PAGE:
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Projecting players to the NFL is by no means an exact science. A collegiate athlete who excels at the NCAA level isn’t guaranteed success as a professional. We hear often how the speed of the game changes. Some players adapt and others don’t. Some players improve as professionals while others reach their athletic peaks in college and fail in the NFL.
Some even become better players in the NFL than they were in college.
But how is that possible?
If you watch a Ravens practice, it’s hard not to admire the play of Derrick Mason. Mason does all of those little things. He runs his routes slightly differently each time so as not to tip off a familiar opponent. Perhaps more so than the defender head up on him, Mason reads the defender. If the defender’s hips sway one way or his head or shoulders turn another, Mason knows when to alter his route to create separation.
He knows where to sit down in zone coverage or when to work back towards the ball mindful enough of down and distance so as not to sacrifice a first down. Mason doesn’t rely on pure athleticism to be successful in the NFL. He’s shorter than most receivers and he doesn’t have top end speed.
Yet as Eric DeCosta the Ravens Director of College Scouting (“DCS”) is quick to note, “Mason is a great NFL player.”
He wasn’t a great collegiate player. As a Michigan State Spartan senior, Mason had an above average senior season with 53 catches for 865 yards and 2 scores. Respectable yes but hardly great and Mason lacked the numbers and top shelf physical tools to sway NFL scouts into a Day 1 draft selection.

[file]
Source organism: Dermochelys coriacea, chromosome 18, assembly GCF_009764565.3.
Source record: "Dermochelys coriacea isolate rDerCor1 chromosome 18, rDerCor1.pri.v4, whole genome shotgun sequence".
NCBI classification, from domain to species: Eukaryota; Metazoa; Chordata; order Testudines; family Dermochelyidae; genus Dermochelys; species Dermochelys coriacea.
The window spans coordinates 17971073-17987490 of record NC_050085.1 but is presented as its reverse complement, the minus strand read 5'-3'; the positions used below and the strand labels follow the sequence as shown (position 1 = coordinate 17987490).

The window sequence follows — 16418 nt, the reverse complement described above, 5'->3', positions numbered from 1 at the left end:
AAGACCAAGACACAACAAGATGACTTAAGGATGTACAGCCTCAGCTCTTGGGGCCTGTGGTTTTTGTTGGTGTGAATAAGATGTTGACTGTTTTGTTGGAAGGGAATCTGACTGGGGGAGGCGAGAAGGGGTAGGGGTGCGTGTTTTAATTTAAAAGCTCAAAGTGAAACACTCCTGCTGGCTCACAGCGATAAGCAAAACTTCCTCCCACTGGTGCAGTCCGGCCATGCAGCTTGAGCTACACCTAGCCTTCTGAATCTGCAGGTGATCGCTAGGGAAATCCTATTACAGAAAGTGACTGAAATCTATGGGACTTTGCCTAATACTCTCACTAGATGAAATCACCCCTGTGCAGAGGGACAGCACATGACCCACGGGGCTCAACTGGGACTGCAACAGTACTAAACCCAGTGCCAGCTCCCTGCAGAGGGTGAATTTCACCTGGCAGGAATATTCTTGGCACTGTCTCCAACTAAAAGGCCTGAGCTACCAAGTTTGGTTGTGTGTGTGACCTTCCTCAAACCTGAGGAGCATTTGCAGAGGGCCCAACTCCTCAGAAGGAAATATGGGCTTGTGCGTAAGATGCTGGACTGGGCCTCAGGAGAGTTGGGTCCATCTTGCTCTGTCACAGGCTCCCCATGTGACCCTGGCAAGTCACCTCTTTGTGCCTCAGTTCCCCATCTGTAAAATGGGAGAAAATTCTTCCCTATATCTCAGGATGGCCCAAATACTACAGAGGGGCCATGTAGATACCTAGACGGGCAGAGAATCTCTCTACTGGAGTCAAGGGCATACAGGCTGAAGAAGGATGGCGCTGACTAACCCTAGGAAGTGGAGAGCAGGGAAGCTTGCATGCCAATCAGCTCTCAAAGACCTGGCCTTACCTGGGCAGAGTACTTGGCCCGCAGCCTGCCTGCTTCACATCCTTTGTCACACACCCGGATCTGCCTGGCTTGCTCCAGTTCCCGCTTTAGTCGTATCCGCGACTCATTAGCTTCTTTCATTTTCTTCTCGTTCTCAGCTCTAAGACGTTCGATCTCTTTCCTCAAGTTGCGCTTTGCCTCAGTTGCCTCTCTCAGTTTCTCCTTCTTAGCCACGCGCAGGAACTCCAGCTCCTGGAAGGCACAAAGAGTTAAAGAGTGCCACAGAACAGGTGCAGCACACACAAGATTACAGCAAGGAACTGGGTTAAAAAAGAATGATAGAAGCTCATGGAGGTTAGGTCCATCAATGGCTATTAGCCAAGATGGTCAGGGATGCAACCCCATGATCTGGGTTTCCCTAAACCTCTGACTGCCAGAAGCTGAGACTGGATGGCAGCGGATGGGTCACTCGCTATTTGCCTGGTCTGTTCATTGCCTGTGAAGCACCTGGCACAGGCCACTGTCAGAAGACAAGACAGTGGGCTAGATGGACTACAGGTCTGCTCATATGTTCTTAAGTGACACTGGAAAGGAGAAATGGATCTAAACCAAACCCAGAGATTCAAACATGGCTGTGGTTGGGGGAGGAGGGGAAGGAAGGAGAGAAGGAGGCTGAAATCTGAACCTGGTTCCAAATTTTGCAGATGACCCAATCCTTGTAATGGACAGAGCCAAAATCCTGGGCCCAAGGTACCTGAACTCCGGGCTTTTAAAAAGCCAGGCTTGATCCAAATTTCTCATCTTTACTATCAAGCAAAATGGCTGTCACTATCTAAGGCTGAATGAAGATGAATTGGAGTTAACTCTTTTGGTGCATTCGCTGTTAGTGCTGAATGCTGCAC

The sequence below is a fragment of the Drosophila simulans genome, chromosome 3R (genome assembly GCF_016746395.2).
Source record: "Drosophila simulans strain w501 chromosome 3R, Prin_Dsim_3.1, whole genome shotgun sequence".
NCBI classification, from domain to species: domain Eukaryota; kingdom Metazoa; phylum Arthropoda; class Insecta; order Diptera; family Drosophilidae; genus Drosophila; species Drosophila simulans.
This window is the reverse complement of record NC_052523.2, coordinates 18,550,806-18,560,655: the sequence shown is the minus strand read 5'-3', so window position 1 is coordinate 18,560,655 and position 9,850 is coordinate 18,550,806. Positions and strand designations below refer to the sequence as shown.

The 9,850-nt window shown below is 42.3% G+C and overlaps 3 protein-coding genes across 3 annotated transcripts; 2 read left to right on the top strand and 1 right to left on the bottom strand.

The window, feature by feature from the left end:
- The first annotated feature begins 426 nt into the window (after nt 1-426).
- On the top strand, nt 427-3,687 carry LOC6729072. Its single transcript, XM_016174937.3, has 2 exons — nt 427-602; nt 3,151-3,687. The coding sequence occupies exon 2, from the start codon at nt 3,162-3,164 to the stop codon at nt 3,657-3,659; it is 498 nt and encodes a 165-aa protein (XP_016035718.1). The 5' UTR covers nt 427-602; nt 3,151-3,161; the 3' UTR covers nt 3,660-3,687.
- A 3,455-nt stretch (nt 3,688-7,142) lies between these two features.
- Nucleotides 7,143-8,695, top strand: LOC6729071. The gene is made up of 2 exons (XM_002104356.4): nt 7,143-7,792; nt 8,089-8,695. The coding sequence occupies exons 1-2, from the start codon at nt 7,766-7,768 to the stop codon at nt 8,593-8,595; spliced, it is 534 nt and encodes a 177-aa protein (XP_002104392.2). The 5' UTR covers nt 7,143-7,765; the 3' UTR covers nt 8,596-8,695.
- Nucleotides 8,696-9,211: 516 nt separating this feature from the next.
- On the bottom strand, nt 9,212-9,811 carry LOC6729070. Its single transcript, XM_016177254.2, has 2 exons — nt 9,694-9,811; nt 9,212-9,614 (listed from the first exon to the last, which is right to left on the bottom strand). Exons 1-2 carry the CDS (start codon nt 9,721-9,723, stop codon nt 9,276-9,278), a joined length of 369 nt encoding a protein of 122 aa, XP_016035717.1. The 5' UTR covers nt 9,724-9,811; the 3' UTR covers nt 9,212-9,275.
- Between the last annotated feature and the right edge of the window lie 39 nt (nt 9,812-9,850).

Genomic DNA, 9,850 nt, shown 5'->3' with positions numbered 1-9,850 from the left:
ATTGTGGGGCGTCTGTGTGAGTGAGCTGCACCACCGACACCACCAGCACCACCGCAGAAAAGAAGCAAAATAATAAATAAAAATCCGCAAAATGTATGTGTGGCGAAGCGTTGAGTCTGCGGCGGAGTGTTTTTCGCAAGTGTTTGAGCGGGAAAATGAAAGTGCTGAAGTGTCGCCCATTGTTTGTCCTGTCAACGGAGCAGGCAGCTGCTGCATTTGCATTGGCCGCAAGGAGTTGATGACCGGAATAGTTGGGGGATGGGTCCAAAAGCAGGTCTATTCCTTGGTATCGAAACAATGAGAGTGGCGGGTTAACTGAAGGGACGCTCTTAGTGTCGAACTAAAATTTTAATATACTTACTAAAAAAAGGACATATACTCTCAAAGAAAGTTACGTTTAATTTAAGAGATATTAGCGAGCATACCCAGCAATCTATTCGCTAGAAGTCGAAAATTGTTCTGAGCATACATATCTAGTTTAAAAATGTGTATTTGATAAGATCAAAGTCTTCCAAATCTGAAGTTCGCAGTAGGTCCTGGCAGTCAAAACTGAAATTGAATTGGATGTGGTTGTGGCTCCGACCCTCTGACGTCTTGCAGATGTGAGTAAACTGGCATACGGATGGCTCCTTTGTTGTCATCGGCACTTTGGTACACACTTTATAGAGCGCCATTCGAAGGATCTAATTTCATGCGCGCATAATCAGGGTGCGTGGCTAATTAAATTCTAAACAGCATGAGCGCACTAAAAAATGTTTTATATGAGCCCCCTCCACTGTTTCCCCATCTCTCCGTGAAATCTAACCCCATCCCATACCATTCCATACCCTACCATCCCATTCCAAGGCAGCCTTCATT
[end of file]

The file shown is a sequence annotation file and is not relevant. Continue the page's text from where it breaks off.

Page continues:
The Houston Oilers selected Mason with the 98th overall pick in 1997. Yet this modest investment continues to pay dividends and he continues to refine his craft.
“I prepare my body to go 20 plus games. I go out there and work as hard as I can knowing that if I don’t these other guys in the wings are waiting to take my spot. I have to work hard, not just for myself but more for the team.”
Derrick Mason is all about the team and he’s determined to help make his unit be as good as it can be. “You’re only as good as your weakest link”, said Mason. “And we don’t want our weakest link to be that bad.”
Bad – as in bad guys, is something the Ravens have made a concerted effort to avoid over the past few seasons, particularly during DeCosta’s era as DCS. Every one of the Ravens picks over the past two seasons are men of good character. And as Derrick Mason has shown, good character and a desire to be better are often more important characteristics than a player that isn’t of high character, isn’t coachable and relies too heavily upon his God-given talents.
“In order for me to get better I have to be able to be taught by a coach and I am. There’s a lot of things that I didn’t know that [Receivers coach Mike Johnson] is teaching me now even at 10 years. If I stay willing to be coached, stay consistent and stay injury free, I think I can go as long as I choose to go.”
Mason’s is an approach the entire team should willingly embrace – work hard, train hard to stay healthy, be open to coaching and work together to avoid weak links. If they do, there’s no telling how successful the 2006 season could be.
But what are realistic expectations for the 2006 Ravens?
“Realistic? Super Bowl! Why would I have anything below that? If I have anything below that I’m shortchanging myself and the team and the organization.”
Now that’s funny – Derrick Mason shortchanging the organization.
That’s about as likely as Sydney Ponson getting short changed at a buffet table.